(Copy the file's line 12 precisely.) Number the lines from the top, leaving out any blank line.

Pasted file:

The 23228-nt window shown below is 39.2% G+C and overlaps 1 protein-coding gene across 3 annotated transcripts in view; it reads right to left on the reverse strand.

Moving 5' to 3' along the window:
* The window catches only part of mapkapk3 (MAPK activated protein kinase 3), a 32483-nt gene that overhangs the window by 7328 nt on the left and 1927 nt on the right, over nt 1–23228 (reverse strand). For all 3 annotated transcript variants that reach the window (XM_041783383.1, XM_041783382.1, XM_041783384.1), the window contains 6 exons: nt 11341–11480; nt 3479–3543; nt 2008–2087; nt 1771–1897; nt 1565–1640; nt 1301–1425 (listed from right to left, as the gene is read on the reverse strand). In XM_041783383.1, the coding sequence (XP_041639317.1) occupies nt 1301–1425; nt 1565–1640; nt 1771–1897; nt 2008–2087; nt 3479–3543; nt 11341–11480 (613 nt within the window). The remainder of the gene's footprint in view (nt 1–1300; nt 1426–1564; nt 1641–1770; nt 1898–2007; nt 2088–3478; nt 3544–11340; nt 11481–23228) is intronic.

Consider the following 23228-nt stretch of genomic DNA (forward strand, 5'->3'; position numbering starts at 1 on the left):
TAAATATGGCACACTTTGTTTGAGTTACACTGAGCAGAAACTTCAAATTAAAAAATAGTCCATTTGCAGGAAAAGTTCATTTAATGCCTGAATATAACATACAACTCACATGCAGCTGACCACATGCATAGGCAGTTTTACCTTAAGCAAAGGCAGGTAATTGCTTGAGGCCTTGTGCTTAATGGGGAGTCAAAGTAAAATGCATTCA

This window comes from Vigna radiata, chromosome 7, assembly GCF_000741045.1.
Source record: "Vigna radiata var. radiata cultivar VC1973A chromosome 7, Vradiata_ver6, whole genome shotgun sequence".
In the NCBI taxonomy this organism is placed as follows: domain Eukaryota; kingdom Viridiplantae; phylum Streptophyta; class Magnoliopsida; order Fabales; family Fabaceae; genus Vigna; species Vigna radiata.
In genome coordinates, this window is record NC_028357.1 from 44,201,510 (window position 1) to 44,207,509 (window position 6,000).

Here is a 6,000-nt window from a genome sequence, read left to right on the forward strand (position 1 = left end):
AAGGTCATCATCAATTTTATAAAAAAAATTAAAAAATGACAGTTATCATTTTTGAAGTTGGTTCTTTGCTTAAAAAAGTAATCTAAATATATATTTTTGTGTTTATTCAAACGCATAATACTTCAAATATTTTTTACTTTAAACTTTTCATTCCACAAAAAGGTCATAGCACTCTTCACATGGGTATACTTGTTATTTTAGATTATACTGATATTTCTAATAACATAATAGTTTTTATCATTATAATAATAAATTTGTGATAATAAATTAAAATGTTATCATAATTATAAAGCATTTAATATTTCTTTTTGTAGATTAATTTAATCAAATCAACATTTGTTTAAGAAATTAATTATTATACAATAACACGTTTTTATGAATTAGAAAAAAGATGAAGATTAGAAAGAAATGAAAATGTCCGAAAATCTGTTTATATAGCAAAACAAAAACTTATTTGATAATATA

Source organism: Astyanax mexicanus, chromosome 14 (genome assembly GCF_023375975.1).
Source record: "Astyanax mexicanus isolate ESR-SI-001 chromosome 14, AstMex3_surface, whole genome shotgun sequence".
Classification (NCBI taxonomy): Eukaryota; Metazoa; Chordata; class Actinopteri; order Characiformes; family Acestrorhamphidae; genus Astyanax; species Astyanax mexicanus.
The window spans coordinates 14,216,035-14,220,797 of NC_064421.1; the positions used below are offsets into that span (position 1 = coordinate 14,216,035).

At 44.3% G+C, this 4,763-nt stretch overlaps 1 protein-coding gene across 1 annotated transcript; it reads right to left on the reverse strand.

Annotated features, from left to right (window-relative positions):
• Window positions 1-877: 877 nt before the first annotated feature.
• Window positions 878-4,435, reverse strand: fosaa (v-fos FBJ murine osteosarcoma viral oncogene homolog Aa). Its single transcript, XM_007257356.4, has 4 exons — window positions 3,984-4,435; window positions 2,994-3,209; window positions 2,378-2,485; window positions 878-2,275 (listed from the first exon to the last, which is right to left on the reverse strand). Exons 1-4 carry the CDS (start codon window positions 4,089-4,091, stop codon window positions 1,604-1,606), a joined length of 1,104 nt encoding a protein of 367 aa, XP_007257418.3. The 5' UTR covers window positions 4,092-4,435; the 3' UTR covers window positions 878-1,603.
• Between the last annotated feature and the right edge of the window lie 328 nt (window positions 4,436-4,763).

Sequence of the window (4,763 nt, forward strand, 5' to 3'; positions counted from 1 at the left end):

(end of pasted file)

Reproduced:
Source organism: Astyanax mexicanus, chromosome 14 (genome assembly GCF_023375975.1).